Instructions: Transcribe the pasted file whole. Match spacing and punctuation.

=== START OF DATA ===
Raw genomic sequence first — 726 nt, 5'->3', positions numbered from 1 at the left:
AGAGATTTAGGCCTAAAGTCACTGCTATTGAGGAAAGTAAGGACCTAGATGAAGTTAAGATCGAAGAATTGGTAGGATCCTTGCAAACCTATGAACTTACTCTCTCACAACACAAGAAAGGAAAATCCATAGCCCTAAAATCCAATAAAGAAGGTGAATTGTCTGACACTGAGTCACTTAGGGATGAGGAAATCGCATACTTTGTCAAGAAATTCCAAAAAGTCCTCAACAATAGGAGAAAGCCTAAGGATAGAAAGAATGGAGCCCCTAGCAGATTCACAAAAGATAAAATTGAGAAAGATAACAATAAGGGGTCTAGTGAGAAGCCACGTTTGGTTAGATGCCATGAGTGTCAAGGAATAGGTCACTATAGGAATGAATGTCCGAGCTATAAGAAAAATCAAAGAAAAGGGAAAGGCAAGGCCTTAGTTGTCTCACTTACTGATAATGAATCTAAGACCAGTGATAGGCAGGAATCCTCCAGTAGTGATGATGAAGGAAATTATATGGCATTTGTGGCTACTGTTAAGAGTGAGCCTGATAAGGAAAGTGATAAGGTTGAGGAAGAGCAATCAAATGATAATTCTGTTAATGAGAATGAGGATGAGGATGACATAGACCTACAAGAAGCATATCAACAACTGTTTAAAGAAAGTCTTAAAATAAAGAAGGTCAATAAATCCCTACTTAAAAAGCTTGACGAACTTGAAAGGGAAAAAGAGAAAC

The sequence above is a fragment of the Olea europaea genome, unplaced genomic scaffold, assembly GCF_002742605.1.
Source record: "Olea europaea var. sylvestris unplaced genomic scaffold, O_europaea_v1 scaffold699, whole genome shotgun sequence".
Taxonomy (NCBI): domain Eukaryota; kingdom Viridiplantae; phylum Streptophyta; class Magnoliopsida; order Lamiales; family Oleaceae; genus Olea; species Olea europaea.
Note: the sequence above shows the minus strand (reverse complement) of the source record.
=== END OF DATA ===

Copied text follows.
Raw genomic sequence first — 726 nt, 5'->3', positions numbered from 1 at the left:
AGAGATTTAGGCCTAAAGTCACTGCTATTGAGGAAAGTAAGGACCTAGATGAAGTTAAGATCGAAGAATTGGTAGGATCCTTGCAAACCTATGAACTTACTCTCTCACAACACAAGAAAGGAAAATCCATAGCCCTAAAATCCAATAAAGAAGGTGAATTGTCTGACACTGAGTCACTTAGGGATGAGGAAATCGCATACTTTGTCAAGAAATTCCAAAAAGTCCTCAACAATAGGAGAAAGCCTAAGGATAGAAAGAATGGAGCCCCTAGCAGATTCACAAAAGATAAAATTGAGAAAGATAACAATAAGGGGTCTAGTGAGAAGCCACGTTTGGTTAGATGCCATGAGTGTCAAGGAATAGGTCACTATAGGAATGAATGTCCGAGCTATAAGAAAAATCAAAGAAAAGGGAAAGGCAAGGCCTTAGTTGTCTCACTTACTGATAATGAATCTAAGACCAGTGATAGGCAGGAATCCTCCAGTAGTGATGATGAAGGAAATTATATGGCATTTGTGGCTACTGTTAAGAGTGAGCCTGATAAGGAAAGTGATAAGGTTGAGGAAGAGCAATCAAATGATAATTCTGTTAATGAGAATGAGGATGAGGATGACATAGACCTACAAGAAGCATATCAACAACTGTTTAAAGAAAGTCTTAAAATAAAGAAGGTCAATAAATCCCTACTTAAAAAGCTTGACGAACTTGAAAGGGAAAAAGAGAAAC

The sequence above is a fragment of the Olea europaea genome, unplaced genomic scaffold, assembly GCF_002742605.1.
Source record: "Olea europaea var. sylvestris unplaced genomic scaffold, O_europaea_v1 scaffold699, whole genome shotgun sequence".
Taxonomy (NCBI): domain Eukaryota; kingdom Viridiplantae; phylum Streptophyta; class Magnoliopsida; order Lamiales; family Oleaceae; genus Olea; species Olea europaea.
Note: the sequence above shows the minus strand (reverse complement) of the source record.